One of the popular amulets against evil forces in the 17th and 18th centuries was the so-called “witch’ bottles”. The bottle was filled with the urine of a patient (in whose illness the witch was suspected), cuttings of his hair and nails were added, the resulting mixture was seasoned with nails, corked, and buried under a threshold or fireplace. With such a bottle, any attempt to cast a jinx on the inhabitants of the house would cause the witch unimaginable torment.
The contents of the bottle varied according to local superstitions or the personal preferences of its maker. The bottle found in a Suffolk cottage in 1860 contained 200 pins. In the early 20th century, a fish oil bottle was found immured in a chimney stack in a store in Padstow, Cornwall. The contents of the bottle were even more unpleasant than rancid oil: inside was perfectly preserved human urine, and the cork was pierced with nine pins.
During construction works in 2009 in London’s Greenwich district, a truly unique 17th-century ceramic vessel was found. At first glance, it can be taken for a jug of wine, but the builders did not want to uncork it and passed it on to laboratory analysis. And they did the right thing because the find turned out to be a real “witch bottle”.
Its shape was not accidental either. Similar ceramic jugs were made in the Rhineland region of Germany. Each jug was decorated with an imprint of a bearded face, which symbolized wealth and prosperity. In the second half of the 16th century, the mass export of Rhenish pottery to England began. Innkeepers kept English ale in solid German jugs. Over time, the increased demand for Rhenish pottery led to a decline in quality as the potters could not cope with all the orders. The image of a bearded man became increasingly stylized and, therefore, somewhat creepy.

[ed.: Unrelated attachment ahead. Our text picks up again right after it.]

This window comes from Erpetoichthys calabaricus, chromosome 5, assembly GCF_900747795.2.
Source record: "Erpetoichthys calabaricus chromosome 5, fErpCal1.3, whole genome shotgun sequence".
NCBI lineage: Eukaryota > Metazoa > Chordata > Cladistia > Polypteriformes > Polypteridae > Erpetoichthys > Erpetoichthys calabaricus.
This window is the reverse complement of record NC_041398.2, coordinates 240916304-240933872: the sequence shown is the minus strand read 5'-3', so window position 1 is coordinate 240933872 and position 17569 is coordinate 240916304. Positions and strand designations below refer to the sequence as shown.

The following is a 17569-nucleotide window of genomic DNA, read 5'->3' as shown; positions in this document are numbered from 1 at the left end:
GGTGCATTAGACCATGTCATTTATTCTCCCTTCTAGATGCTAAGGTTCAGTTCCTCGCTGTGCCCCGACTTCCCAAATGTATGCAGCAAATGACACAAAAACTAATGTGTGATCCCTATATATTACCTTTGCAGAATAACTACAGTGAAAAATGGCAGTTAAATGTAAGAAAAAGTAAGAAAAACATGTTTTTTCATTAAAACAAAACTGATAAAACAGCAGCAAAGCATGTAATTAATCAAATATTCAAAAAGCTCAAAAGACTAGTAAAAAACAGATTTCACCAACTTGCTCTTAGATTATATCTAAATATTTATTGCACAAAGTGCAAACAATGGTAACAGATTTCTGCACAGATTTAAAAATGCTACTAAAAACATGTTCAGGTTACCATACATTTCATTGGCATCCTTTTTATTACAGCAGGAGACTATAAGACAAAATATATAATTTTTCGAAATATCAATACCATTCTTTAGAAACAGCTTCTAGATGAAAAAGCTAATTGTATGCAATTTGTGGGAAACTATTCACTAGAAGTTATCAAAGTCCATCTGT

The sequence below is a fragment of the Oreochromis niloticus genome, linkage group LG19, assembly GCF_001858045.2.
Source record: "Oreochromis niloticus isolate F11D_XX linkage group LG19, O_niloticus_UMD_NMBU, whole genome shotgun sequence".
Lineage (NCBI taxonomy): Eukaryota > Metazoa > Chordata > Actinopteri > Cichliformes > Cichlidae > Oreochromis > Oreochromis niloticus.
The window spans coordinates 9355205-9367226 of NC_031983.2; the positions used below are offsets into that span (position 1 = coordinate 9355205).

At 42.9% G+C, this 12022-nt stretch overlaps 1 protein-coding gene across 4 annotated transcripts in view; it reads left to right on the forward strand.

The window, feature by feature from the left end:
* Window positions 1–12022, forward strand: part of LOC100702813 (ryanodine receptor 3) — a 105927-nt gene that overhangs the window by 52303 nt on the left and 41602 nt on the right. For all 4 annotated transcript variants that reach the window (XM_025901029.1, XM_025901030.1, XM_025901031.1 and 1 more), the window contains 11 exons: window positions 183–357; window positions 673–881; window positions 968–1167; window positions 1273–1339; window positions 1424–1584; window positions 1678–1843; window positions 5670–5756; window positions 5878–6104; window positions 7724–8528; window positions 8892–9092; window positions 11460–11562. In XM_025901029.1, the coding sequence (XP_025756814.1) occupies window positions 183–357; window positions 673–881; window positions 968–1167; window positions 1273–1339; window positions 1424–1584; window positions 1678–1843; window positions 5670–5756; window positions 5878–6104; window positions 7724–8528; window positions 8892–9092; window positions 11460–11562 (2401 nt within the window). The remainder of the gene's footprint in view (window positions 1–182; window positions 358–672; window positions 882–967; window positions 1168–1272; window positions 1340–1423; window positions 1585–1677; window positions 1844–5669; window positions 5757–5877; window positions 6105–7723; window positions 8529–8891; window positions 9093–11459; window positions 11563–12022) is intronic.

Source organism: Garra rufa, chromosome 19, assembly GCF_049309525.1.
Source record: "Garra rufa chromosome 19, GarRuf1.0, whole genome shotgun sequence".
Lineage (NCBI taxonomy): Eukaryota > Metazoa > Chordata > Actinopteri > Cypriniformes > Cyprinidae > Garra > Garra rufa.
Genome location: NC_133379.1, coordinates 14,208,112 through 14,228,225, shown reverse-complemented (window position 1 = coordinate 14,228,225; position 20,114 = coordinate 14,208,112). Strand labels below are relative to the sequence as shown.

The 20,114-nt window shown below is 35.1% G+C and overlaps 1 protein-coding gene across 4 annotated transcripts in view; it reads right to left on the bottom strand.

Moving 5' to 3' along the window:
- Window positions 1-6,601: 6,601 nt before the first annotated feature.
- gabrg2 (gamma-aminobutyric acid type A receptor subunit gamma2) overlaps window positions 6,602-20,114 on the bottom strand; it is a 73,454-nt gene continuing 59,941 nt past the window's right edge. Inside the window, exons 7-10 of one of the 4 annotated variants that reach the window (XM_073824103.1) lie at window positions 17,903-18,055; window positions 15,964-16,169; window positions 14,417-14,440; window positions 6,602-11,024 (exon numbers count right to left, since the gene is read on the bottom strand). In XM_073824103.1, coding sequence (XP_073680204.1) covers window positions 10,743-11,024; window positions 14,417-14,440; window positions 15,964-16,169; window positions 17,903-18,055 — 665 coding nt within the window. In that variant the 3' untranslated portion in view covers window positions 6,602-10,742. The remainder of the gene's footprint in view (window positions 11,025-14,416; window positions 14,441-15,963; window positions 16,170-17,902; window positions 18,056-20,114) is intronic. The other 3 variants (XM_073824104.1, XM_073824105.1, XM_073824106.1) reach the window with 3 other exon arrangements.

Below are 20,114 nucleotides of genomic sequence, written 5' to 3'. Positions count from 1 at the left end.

In England, this type of pottery was dubbed “Bellarmine” in honor of Cardinal Robert Bellarmine, an ardent opponent of Protestantism. During a fierce debate, King James the First of England called him “the Antichrist.” The nickname stuck first to the cardinal and then, by association, to the jugs. And since the jugs really were so satanic, it was decided to use them on the principle of “fight fire with fire.” Most 17th-century witch bottles are Bellarmine jugs.
The contents of the Greenwich bottle were somewhat unusual. In addition to the main ingredient, i.e. urine, the jug contained human hair, nail clippings, and nine bent nails, one of which had a heart-shaped piece of leather threaded onto it. All of this was laced with sulfur, also known as a powerful antidote to witchcraft. Of particular interest to the researchers were the nail clippings. They still had traces of manicure and looked nothing like the rough nails of a simple laborer. Consequently, their owner was at least a man of average wealth, but even such people were prone to superstition.
Glass rolling pins.
English sailors used to give their wives and girlfriends glass rolling pins. These rolling pins, made of multi-coloured glass and with sentimental inscriptions, were not used to roll out dough but were kept as a talisman. A cracked rolling pin presaged shipwreck and impending disaster. For the most part, the pots were hollow, with a cork at one end. They could hold tea or rum, but superstitious sailors filled them with salt to ward off the evil eye. Other glass containers hid the dried “shirt”, i.e. the watery shell of the fruit. According to beliefs, it kept the sailor from death out at sea.